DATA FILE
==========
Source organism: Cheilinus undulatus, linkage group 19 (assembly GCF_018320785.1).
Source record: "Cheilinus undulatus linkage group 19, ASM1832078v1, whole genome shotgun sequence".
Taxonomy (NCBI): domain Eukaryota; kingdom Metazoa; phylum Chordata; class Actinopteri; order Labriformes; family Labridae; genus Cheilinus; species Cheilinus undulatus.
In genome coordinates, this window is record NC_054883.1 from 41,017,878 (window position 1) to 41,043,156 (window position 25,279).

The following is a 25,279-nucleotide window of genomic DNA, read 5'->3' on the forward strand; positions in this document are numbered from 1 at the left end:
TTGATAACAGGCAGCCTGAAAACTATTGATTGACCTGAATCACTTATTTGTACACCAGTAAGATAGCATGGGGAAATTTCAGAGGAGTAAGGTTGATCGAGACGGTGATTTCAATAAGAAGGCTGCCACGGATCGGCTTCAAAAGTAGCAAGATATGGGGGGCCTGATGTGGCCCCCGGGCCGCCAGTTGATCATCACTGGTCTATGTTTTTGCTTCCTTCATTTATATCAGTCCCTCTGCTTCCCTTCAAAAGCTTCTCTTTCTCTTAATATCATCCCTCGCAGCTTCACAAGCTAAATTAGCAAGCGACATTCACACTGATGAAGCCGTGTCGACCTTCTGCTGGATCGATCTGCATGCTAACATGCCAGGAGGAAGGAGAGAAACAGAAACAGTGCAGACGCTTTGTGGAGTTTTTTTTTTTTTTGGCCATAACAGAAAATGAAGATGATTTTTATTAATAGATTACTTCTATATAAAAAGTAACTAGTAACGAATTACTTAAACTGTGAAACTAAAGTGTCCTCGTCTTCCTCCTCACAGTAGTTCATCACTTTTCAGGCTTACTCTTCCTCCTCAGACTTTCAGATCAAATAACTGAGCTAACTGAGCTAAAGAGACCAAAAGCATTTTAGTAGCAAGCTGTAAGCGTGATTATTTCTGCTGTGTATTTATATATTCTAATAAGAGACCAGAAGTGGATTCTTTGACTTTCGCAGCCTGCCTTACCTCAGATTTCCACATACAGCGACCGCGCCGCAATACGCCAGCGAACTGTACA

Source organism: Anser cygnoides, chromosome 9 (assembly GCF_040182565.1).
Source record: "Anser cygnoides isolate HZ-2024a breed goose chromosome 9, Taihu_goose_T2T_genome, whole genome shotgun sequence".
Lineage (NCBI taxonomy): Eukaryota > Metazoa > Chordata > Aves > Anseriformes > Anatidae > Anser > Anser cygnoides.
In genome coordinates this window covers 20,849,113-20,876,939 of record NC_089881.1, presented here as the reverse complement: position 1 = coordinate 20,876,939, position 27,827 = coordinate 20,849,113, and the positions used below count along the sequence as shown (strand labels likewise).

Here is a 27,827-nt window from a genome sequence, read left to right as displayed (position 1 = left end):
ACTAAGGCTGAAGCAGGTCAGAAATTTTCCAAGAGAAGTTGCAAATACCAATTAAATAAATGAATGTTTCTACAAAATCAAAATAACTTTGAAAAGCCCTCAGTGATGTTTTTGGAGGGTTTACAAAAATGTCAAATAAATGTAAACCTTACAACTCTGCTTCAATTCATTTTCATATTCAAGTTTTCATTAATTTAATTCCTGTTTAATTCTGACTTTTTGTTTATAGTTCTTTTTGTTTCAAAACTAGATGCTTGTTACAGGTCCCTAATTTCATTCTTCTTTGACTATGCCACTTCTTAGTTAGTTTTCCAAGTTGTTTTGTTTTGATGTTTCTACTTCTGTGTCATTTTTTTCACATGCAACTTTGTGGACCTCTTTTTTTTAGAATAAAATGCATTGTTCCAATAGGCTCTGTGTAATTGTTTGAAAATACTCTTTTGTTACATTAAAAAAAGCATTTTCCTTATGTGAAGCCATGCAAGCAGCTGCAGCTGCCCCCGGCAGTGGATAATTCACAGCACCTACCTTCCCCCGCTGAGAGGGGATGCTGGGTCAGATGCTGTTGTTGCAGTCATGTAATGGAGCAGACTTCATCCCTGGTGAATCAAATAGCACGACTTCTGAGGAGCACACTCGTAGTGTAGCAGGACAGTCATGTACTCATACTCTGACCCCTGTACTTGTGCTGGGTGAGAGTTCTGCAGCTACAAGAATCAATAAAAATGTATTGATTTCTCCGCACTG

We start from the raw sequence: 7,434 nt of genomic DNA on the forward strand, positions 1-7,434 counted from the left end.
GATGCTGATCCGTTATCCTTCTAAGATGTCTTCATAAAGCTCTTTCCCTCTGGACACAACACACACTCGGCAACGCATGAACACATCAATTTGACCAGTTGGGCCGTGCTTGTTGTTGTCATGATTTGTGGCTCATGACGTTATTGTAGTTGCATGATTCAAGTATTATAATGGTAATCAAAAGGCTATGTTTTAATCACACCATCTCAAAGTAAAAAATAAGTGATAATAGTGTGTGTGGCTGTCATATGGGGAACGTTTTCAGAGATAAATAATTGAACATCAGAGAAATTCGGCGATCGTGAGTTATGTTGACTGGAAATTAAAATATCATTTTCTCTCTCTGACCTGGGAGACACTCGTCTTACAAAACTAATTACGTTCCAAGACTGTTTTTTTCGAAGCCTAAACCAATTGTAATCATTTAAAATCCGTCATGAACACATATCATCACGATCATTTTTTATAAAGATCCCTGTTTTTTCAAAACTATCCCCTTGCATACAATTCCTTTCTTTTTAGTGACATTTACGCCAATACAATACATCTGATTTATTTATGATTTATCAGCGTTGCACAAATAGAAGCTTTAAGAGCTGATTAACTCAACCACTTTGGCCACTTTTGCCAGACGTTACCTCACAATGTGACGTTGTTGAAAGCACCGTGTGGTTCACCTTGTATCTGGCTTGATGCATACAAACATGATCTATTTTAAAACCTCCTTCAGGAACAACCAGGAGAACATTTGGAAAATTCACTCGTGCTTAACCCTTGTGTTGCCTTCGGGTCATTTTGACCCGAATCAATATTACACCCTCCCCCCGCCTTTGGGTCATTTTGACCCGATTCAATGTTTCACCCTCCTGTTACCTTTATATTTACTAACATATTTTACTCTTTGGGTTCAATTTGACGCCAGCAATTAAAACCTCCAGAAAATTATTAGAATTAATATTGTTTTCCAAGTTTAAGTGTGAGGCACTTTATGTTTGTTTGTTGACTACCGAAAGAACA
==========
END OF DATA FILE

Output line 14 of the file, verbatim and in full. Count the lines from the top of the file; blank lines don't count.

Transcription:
GATGCTGATCCGTTATCCTTCTAAGATGTCTTCATAAAGCTCTTTCCCTCTGGACACAACACACACTCGGCAACGCATGAACACATCAATTTGACCAGTTGGGCCGTGCTTGTTGTTGTCATGATTTGTGGCTCATGACGTTATTGTAGTTGCATGATTCAAGTATTATAATGGTAATCAAAAGGCTATGTTTTAATCACACCATCTCAAAGTAAAAAATAAGTGATAATAGTGTGTGTGGCTGTCATATGGGGAACGTTTTCAGAGATAAATAATTGAACATCAGAGAAATTCGGCGATCGTGAGTTATGTTGACTGGAAATTAAAATATCATTTTCTCTCTCTGACCTGGGAGACACTCGTCTTACAAAACTAATTACGTTCCAAGACTGTTTTTTTCGAAGCCTAAACCAATTGTAATCATTTAAAATCCGTCATGAACACATATCATCACGATCATTTTTTATAAAGATCCCTGTTTTTTCAAAACTATCCCCTTGCATACAATTCCTTTCTTTTTAGTGACATTTACGCCAATACAATACATCTGATTTATTTATGATTTATCAGCGTTGCACAAATAGAAGCTTTAAGAGCTGATTAACTCAACCACTTTGGCCACTTTTGCCAGACGTTACCTCACAATGTGACGTTGTTGAAAGCACCGTGTGGTTCACCTTGTATCTGGCTTGATGCATACAAACATGATCTATTTTAAAACCTCCTTCAGGAACAACCAGGAGAACATTTGGAAAATTCACTCGTGCTTAACCCTTGTGTTGCCTTCGGGTCATTTTGACCCGAATCAATATTACACCCTCCCCCCGCCTTTGGGTCATTTTGACCCGATTCAATGTTTCACCCTCCTGTTACCTTTATATTTACTAACATATTTTACTCTTTGGGTTCAATTTGACGCCAGCAATTAAAACCTCCAGAAAATTATTAGAATTAATATTGTTTTCCAAGTTTAAGTGTGAGGCACTTTATGTTTGTTTGTTGACTACCGAAAGAACA